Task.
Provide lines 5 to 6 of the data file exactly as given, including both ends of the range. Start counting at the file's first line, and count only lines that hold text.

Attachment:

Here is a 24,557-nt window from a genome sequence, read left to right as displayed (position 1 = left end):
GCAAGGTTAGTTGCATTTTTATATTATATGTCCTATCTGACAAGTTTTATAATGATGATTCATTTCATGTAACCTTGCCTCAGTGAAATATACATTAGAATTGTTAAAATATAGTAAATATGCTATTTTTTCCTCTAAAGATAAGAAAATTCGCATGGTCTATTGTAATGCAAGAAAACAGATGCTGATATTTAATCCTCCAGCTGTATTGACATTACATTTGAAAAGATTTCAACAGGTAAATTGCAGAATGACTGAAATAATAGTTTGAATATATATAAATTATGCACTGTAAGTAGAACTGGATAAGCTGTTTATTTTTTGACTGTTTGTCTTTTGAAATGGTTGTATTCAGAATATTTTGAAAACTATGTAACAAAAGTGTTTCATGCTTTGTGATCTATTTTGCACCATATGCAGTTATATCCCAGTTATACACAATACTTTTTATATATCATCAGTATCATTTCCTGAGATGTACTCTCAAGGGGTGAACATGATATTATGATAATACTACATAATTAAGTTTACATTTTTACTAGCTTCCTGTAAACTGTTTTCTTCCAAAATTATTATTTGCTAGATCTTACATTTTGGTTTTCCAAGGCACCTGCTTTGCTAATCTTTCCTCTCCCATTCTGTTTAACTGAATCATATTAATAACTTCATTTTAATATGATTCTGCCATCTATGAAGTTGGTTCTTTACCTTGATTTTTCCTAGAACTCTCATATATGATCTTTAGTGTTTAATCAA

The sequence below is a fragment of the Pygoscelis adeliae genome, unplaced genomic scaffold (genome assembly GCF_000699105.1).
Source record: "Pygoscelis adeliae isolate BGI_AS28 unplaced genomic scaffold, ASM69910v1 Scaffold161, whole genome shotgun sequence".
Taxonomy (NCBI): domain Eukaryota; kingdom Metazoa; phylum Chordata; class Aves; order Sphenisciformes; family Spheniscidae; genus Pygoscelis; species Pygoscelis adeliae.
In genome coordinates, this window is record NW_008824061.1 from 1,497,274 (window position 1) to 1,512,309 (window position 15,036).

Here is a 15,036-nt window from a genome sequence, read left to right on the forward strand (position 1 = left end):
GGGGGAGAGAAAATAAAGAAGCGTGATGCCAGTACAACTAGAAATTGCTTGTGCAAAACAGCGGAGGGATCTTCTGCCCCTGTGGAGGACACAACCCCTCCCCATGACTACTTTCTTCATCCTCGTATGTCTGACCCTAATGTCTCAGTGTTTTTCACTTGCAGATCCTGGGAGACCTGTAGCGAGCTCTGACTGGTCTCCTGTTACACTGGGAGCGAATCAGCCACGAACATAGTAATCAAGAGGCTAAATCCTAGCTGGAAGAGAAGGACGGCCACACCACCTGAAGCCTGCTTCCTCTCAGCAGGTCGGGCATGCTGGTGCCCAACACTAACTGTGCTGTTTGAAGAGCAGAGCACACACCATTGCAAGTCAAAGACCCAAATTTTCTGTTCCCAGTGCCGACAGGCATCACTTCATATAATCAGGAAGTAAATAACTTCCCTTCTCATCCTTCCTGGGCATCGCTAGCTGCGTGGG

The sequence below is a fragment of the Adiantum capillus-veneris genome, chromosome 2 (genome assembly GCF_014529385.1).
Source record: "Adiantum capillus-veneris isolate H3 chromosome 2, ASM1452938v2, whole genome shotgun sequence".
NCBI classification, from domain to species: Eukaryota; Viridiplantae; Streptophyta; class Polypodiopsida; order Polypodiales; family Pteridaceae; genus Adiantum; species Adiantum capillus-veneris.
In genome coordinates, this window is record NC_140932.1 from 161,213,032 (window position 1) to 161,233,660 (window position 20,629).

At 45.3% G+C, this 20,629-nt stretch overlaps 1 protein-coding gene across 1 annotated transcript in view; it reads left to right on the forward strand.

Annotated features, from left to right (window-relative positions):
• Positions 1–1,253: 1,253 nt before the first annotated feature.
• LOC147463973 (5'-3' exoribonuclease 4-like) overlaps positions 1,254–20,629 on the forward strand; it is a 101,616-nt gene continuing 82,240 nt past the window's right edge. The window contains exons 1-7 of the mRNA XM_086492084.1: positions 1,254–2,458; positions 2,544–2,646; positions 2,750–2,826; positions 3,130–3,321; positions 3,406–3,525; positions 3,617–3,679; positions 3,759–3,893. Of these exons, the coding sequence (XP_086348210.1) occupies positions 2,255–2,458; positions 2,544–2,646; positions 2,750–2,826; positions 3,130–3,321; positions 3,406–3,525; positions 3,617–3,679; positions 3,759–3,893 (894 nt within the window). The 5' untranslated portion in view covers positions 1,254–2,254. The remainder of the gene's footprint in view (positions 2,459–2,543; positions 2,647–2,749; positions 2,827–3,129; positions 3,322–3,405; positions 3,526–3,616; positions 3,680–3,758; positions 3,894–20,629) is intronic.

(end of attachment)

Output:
Taxonomy (NCBI): domain Eukaryota; kingdom Metazoa; phylum Chordata; class Aves; order Sphenisciformes; family Spheniscidae; genus Pygoscelis; species Pygoscelis adeliae.
In genome coordinates, this window is record NW_008824061.1 from 1,497,274 (window position 1) to 1,512,309 (window position 15,036).